THE SEVERAL BATTLES OF GUSTAV HASFORD : A Candid Conversation With the Co -Writer and Fierce, Real-Life Protagonist of ‘Full Metal Jacket’

<i> Grover Lewis is the author of "Academy All the Way," a collection of nonfiction articles. He is at work on a novel about Hollywood, "The Code of the West."</i>

“You and me, God--right?”

--Cpl. Joker in Gustav Hasford’s “The Short-Timers”


GUS HASFORD WAS HOME FROM THE MOVIE WARS, drinking a beer in Santa Monica. The heat had been fierce in the first week in June, but a late afternoon sea breeze had begun to play through the palms outside the windows, and in the distance you could see the hotel with the glass elevator where Lee Marvin threw one of his enemies off the roof in “Point Blank.”


In about three weeks, Stanley Kubrick’s “Full Metal Jacket,” the movie version of Hasford’s novel “The Short-Timers,” was scheduled to open. According to a poster in the lobby of the Wilshire Theater, Hasford shares full screen-writing credit on the film with Kubrick, the director, and Michael Herr, the author of “Dispatches.” Nobody aside from friends knew how to reach Hasford just yet--his celebrity was still pending--and that tickled him immensely. He opened another can of Coors.

We were seated at a clean white table. I had in front of me a letter Hasford had written to me on May 20, 1986, from Perth, Australia, where he had repaired after his screen-writing labors and the long conflict over the film’s credits. For 18 of the last 24 hours, we had been in constant company, talking most of the time, but I kept giving him sidelong glances, wondering what was different about him. Nothing, I decided--nothing, so far, at all. His beer belly looked well watered. He was still rumpled, still piping full of it, still snapping off bull’s-eye invective at his old, familiar targets.

I read aloud from the letter:

“In the cynical world of L.A., where show ‘biz’ deals are conducted in the back alleys of cocktail parties like self-parodying out-takes from a comedic film noir, you might want to interject this lively note of (transitory) optimism: I won my credit battle with Stanley. I beat Stanley, City Hall, The Powers That Be, and all of the lawyers at Warner Bros., up to and including the Supreme Boss Lawyer. As a little Canuck friend of mine would say: I kicked dey butt .”


“So what was going on?” I asked. “Kubrick and Herr wanted you to settle for an ‘additional dialogue’ credit?”

“Yeah, but things turned out happily in the end.”

“You said you weren’t going to, but did you ever hire yourself a movie-business lawyer or an agent?”




I FIRST MET GUS HASFORD in 1981 when a mutual friend brought him to dinner at my place in Santa Monica. I had read his book only a short time before, and he seemed gratified to know that I had a decent opinion of it. In fact, I thought it was the best novel I had read about the Vietnam War--the toughest and purest and most uncompromising.

Hasford had served as a combat correspondent with the 1st Marine Division during the Tet Offensive of 1968. That meant that he had carried a pencil and a notebook and a gun to defend himself and his fellow grunts during battle. “The Short-Timers” was his apocalyptically imagined and stylized depiction of his experience in Vietnam, viewed through the eyes of “Cpl. Joker” as he accompanies the “Lusthog Squad” into the gore and madness of combat.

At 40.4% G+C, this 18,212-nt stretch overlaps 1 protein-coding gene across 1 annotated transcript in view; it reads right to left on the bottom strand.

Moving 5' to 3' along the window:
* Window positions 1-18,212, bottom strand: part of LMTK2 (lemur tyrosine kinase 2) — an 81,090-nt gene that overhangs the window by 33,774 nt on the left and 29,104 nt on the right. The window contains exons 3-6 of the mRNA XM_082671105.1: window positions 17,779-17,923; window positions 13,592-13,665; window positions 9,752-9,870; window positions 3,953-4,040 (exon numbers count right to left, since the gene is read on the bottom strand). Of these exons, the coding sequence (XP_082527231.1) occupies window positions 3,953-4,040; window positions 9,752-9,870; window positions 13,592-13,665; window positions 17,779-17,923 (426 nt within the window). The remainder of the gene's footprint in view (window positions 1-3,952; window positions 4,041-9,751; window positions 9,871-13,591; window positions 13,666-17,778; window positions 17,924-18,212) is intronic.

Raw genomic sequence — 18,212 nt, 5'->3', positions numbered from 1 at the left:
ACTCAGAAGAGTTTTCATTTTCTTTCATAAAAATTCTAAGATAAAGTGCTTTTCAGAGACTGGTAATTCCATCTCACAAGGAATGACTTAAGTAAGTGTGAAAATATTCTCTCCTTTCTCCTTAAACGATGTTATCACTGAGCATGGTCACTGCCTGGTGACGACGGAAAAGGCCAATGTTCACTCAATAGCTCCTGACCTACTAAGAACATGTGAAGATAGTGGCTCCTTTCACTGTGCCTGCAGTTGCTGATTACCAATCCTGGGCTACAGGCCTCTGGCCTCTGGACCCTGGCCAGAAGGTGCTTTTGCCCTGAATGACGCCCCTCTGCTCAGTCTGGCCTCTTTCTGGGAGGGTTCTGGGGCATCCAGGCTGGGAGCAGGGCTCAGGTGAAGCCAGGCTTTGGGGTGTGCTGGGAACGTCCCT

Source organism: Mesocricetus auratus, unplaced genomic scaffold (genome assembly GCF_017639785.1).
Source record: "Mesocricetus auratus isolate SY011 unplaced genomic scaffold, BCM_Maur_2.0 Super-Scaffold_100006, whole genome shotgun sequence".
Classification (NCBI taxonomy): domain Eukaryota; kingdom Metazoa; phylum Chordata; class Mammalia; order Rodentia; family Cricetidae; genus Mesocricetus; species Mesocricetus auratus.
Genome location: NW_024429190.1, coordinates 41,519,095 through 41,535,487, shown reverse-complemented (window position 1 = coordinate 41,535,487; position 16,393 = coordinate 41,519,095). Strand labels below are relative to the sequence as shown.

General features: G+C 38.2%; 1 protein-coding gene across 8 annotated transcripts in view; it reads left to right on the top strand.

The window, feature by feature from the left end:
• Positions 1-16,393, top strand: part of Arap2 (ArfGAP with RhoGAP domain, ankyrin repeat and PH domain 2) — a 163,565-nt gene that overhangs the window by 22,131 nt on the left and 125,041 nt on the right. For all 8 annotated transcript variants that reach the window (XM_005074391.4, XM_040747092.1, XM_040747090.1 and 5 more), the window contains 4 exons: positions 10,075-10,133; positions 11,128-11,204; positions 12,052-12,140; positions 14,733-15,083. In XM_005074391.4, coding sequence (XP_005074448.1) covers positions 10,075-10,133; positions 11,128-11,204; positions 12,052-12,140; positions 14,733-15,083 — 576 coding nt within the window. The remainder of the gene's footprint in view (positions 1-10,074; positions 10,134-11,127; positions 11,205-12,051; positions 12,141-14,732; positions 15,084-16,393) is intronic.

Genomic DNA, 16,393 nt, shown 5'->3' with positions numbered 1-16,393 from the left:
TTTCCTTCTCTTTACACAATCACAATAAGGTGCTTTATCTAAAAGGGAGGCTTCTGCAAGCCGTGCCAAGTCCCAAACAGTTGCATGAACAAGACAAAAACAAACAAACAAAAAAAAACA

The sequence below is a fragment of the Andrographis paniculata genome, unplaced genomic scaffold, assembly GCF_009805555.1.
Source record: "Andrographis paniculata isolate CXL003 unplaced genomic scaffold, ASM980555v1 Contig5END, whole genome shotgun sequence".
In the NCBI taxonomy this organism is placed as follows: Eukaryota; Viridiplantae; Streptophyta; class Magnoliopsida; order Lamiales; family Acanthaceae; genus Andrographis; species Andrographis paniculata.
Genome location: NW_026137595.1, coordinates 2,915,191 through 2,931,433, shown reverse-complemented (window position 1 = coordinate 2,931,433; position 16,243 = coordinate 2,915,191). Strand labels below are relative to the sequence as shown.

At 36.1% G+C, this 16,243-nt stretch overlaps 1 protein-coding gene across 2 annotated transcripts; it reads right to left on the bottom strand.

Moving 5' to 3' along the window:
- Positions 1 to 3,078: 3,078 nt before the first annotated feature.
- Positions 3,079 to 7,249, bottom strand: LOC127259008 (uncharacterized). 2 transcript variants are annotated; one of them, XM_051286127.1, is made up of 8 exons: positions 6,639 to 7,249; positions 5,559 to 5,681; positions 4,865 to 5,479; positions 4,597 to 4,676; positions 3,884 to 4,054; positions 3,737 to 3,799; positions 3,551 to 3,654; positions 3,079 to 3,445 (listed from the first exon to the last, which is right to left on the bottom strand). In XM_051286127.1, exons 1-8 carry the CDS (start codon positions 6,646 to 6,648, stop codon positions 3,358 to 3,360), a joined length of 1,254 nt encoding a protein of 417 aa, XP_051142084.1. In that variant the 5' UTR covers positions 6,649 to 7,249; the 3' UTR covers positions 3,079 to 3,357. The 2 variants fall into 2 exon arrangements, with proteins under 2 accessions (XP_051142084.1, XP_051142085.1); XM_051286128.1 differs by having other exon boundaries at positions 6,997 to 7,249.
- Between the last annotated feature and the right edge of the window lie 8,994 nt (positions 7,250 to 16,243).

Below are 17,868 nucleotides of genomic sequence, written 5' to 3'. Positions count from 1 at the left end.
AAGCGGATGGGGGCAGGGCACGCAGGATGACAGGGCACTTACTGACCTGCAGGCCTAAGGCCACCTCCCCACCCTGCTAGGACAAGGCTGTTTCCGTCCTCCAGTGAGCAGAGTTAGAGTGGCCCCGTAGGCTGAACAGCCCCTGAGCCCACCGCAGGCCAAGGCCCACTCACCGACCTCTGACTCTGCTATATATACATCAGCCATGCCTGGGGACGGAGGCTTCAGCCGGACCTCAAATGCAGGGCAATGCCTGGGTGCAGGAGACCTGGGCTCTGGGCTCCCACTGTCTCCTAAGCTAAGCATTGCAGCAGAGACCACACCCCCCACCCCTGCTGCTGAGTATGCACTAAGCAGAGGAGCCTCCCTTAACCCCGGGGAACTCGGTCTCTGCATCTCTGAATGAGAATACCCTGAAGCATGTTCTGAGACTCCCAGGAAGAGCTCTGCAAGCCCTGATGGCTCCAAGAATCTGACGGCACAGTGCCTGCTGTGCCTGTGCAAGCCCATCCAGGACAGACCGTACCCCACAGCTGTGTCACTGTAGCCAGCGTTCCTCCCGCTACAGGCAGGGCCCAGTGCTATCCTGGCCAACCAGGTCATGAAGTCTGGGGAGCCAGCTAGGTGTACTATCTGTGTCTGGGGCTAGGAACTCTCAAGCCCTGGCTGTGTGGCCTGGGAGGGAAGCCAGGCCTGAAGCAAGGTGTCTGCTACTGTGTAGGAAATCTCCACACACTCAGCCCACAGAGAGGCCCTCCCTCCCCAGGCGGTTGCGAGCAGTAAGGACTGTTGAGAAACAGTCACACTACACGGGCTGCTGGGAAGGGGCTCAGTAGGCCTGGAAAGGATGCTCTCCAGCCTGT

Hasford is a big fellow, beefy to paunchy, an innately macho man in his code, but not physically intimidating to other men. He has a resonant yet curiously high-pitched voice with a soft trace of Alabama accent. That counted for something between us right away--the fact that we were both sons of the shirtless South.


Once the ice was broken, we quickly discovered that we had common interests in such arcane subjects as “lost” Depression-era novels and the history of the American West. That first evening, Hasford referred to his enormous and somewhat mysterious collection of books (which he keeps in storage), and then chatted freely about his admittedly grandiose literary plans. He said he was going to write several series of books on various topics, in various genres.

My wife, Rae, and I lived in an apartment with a lanai that looked out on downtown Santa Monica, and on his second or third visit, Hasford christened the place. He called it the “Cafe Cafard,” using an obscure French word meaning “beyond anomie or dread” that he associates with the defeated warriors of Dien Bien Phu, the granddaddy of all Vietnam defeats back in 1954.

Cafard fits in a peculiar way. We’ve decorated the walls with an antique neon cerveza sign and a Ralph Steadman litho for old times’ sake, and there was the backdrop of white buildings and swimmy palms. All very tropique , very tristesse .

Hasford became a regular at the Cafe Cafard, sometimes bringing a date, sometimes not. His attire ran to grunt T-shirts and torn sneakers. He was humming and cooking, always. He talked about whatever was on his mind. His imprecations against his publishers--their neglect and abuse of him--were comic sermons that ran to heroic lengths.


We became friends, I think, one night after a party for veterans in Venice. To a civilian observer like myself, it was a tense, cliquish affair. Hasford and I headed out early, both a little dispirited, and he offered me a lift home. During the drive I asked him what he was doing for a living. I mentioned that if he was free-lancing, I might be able to help with contacts. Hasford said he was working as a security guard. He was also living in his car.